The initial peak visible from the output waveguide when pulse capture first occurs is caused by light escaping the nanocavity before the interference condition that determines the high Q condition in the upper waveguide (θu = π) is established. In this particular sample it takes 5 ps for light to travel from the nanocavity to the hetero-interface and back again because the round trip length is 89 μm and the estimated group velocity of the light is 0.06c. In the intervening time some of the light in the nanocavity can escape to the output port because the coupling to the waveguide is determined by Qin0 only. This suggests that reducing the round trip time relative to the decay rate associated with Qin0 could significantly reduce this source of loss. The light leakage observed between the catch and release events can be attributed to a slight offset of the high Q condition from the ideal θU = π, which can be attributed to variations the fabrication process producing small changes in the dispersion curve of the W1 waveguide between nanocavity and hetero-interface. Coupled mode simulations fit the experimental results when QV = 100,000, Qin0 = 5000, θL changes from 0.2π to π at pulse capture while θU is initially 0.9π and increased to 2π at the moment of release (red curves).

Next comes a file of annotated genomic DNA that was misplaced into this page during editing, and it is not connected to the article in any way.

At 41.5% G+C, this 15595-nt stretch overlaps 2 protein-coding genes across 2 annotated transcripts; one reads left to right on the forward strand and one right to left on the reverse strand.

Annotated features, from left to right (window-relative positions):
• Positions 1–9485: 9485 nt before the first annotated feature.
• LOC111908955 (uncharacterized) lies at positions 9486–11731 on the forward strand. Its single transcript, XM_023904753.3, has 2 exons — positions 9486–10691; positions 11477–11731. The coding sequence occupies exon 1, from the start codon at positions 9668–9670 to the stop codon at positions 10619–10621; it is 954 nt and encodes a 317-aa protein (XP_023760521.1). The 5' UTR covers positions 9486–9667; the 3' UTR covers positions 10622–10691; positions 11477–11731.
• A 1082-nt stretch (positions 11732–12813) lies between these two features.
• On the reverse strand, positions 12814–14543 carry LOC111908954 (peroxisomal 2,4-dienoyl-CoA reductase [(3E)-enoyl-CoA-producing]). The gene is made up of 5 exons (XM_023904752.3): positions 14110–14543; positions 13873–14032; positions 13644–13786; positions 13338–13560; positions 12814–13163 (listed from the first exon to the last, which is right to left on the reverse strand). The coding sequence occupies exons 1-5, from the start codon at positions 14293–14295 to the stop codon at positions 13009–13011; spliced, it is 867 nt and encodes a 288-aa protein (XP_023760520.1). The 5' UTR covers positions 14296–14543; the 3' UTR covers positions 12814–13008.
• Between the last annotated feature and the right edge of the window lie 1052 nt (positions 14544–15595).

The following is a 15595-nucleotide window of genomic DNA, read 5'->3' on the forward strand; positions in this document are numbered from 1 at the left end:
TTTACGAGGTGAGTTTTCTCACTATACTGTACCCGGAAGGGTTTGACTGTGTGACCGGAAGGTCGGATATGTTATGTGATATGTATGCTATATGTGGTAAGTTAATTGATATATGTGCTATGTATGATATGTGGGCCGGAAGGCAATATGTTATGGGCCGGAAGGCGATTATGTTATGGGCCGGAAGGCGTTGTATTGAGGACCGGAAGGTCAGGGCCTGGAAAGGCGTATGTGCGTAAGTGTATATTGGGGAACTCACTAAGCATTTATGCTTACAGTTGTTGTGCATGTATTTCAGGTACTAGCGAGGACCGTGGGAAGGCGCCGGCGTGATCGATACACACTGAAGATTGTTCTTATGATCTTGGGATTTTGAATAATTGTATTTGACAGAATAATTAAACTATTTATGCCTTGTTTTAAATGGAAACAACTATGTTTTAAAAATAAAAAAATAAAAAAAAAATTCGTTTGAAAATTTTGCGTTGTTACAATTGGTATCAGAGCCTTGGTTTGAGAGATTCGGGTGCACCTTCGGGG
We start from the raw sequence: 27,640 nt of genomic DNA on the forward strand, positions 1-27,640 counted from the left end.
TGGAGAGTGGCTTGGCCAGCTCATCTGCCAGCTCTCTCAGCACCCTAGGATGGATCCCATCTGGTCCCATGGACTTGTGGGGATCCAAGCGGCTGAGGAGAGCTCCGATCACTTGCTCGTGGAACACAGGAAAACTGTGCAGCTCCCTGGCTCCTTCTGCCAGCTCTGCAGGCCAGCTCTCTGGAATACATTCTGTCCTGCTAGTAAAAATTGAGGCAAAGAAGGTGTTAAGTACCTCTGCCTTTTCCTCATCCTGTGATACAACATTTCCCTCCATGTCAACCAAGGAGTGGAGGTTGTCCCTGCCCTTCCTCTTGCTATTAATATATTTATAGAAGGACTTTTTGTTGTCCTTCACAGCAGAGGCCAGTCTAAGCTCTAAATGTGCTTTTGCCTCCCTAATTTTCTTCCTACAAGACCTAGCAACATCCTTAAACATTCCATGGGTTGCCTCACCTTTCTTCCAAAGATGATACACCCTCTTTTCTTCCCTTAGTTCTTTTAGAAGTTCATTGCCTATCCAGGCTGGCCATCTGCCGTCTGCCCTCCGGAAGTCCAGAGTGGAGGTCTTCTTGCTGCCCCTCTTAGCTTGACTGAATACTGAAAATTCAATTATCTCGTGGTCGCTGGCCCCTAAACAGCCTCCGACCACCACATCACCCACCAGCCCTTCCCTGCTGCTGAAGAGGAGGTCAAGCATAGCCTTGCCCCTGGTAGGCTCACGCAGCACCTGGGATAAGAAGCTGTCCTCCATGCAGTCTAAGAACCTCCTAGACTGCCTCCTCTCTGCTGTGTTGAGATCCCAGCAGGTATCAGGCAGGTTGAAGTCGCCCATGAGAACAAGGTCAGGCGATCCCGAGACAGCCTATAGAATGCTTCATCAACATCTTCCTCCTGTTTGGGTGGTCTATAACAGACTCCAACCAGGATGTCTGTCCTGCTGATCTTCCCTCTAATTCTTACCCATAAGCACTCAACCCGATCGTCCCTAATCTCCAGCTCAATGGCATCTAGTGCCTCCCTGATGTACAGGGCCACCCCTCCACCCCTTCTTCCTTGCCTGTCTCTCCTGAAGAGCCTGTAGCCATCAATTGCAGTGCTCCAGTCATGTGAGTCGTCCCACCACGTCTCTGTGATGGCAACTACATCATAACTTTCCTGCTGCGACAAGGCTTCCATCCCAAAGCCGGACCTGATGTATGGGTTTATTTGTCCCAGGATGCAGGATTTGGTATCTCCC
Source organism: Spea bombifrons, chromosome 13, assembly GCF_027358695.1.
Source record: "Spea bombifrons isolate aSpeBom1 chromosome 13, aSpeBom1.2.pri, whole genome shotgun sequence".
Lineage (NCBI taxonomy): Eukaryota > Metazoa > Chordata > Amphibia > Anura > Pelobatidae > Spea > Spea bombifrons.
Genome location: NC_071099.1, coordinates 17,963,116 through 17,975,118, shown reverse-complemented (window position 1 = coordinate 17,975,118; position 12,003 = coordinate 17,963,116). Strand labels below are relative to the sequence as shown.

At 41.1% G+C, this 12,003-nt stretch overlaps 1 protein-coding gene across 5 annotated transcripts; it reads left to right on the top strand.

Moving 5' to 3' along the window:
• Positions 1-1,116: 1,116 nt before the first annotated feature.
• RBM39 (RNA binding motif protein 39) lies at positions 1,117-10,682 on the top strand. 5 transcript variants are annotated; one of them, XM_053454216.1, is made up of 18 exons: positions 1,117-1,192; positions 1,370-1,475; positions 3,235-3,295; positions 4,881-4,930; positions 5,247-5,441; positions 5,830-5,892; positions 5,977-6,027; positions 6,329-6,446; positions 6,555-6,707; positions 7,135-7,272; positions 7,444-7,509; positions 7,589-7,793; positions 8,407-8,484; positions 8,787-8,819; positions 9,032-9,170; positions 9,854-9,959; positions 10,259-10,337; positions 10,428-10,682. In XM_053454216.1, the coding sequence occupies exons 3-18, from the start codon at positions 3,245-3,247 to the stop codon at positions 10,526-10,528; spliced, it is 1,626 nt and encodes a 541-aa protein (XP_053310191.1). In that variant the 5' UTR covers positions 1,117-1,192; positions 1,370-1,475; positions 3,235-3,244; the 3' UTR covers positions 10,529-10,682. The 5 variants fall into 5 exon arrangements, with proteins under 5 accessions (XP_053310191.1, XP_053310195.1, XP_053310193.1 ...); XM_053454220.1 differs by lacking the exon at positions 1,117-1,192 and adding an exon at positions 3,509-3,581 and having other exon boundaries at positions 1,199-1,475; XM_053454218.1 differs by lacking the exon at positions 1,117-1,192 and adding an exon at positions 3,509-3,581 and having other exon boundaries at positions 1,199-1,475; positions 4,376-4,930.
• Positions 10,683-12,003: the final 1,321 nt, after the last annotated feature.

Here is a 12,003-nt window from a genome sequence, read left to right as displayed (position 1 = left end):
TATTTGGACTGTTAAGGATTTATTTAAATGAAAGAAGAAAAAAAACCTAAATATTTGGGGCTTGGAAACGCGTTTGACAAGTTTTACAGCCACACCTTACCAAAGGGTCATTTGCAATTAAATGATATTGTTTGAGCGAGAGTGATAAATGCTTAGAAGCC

Even if the free carrier absorption losses described above could be neglected, the pulse capture state cannot be held indefinitely. To appraise the influence of carrier decay on dynamic Q factor control, we repeated the pulse capture experiment for another PC sample with the same design (a1 = 410 nm, r = 0.29a1 t = 0.53a1) that showed clearer vertical emission and thus could be used to observe the cavity energy behaviour with a greater dynamic range. Figure 5